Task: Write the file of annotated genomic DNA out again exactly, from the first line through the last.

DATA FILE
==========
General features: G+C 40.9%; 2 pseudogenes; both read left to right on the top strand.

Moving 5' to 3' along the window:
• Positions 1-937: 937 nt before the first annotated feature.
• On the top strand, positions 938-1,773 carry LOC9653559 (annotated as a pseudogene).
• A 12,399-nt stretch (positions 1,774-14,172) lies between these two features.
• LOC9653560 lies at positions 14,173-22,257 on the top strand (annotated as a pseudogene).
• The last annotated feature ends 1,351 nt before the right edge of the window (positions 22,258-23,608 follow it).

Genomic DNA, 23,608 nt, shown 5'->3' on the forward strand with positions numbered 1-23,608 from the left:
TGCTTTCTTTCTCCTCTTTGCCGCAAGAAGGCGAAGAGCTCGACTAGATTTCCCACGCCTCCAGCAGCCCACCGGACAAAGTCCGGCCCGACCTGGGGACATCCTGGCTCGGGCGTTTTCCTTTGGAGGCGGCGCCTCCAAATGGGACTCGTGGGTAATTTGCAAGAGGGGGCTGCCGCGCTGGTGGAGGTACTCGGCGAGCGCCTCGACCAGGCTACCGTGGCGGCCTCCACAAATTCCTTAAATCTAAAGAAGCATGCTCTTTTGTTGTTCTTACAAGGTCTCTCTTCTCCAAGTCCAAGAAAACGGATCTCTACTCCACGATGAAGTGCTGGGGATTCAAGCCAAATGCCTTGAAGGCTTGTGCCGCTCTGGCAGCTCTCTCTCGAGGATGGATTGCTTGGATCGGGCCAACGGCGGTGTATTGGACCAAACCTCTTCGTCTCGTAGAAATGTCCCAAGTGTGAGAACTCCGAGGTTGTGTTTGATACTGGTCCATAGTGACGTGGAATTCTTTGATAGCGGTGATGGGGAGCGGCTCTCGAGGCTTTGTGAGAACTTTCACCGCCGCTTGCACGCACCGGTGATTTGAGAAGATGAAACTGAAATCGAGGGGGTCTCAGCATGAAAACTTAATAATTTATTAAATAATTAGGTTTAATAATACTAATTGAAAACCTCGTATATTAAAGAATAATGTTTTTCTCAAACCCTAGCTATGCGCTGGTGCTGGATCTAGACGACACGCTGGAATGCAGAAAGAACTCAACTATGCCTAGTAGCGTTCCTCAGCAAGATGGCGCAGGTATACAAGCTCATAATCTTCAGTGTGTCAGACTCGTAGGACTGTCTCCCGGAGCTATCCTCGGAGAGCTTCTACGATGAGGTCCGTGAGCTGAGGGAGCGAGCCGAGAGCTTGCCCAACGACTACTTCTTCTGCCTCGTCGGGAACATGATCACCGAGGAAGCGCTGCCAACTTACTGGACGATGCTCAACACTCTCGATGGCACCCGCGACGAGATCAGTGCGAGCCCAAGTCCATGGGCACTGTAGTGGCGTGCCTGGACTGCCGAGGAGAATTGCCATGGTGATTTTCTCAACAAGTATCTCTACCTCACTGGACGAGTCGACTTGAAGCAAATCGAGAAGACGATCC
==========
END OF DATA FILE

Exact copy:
General features: G+C 40.9%; 2 pseudogenes; both read left to right on the top strand.

Moving 5' to 3' along the window:
• Positions 1-937: 937 nt before the first annotated feature.
• On the top strand, positions 938-1,773 carry LOC9653559 (annotated as a pseudogene).
• A 12,399-nt stretch (positions 1,774-14,172) lies between these two features.
• LOC9653560 lies at positions 14,173-22,257 on the top strand (annotated as a pseudogene).
• The last annotated feature ends 1,351 nt before the right edge of the window (positions 22,258-23,608 follow it).

Genomic DNA, 23,608 nt, shown 5'->3' on the forward strand with positions numbered 1-23,608 from the left:
TGCTTTCTTTCTCCTCTTTGCCGCAAGAAGGCGAAGAGCTCGACTAGATTTCCCACGCCTCCAGCAGCCCACCGGACAAAGTCCGGCCCGACCTGGGGACATCCTGGCTCGGGCGTTTTCCTTTGGAGGCGGCGCCTCCAAATGGGACTCGTGGGTAATTTGCAAGAGGGGGCTGCCGCGCTGGTGGAGGTACTCGGCGAGCGCCTCGACCAGGCTACCGTGGCGGCCTCCACAAATTCCTTAAATCTAAAGAAGCATGCTCTTTTGTTGTTCTTACAAGGTCTCTCTTCTCCAAGTCCAAGAAAACGGATCTCTACTCCACGATGAAGTGCTGGGGATTCAAGCCAAATGCCTTGAAGGCTTGTGCCGCTCTGGCAGCTCTCTCTCGAGGATGGATTGCTTGGATCGGGCCAACGGCGGTGTATTGGACCAAACCTCTTCGTCTCGTAGAAATGTCCCAAGTGTGAGAACTCCGAGGTTGTGTTTGATACTGGTCCATAGTGACGTGGAATTCTTTGATAGCGGTGATGGGGAGCGGCTCTCGAGGCTTTGTGAGAACTTTCACCGCCGCTTGCACGCACCGGTGATTTGAGAAGATGAAACTGAAATCGAGGGGGTCTCAGCATGAAAACTTAATAATTTATTAAATAATTAGGTTTAATAATACTAATTGAAAACCTCGTATATTAAAGAATAATGTTTTTCTCAAACCCTAGCTATGCGCTGGTGCTGGATCTAGACGACACGCTGGAATGCAGAAAGAACTCAACTATGCCTAGTAGCGTTCCTCAGCAAGATGGCGCAGGTATACAAGCTCATAATCTTCAGTGTGTCAGACTCGTAGGACTGTCTCCCGGAGCTATCCTCGGAGAGCTTCTACGATGAGGTCCGTGAGCTGAGGGAGCGAGCCGAGAGCTTGCCCAACGACTACTTCTTCTGCCTCGTCGGGAACATGATCACCGAGGAAGCGCTGCCAACTTACTGGACGATGCTCAACACTCTCGATGGCACCCGCGACGAGATCAGTGCGAGCCCAAGTCCATGGGCACTGTAGTGGCGTGCCTGGACTGCCGAGGAGAATTGCCATGGTGATTTTCTCAACAAGTATCTCTACCTCACTGGACGAGTCGACTTGAAGCAAATCGAGAAGACGATCC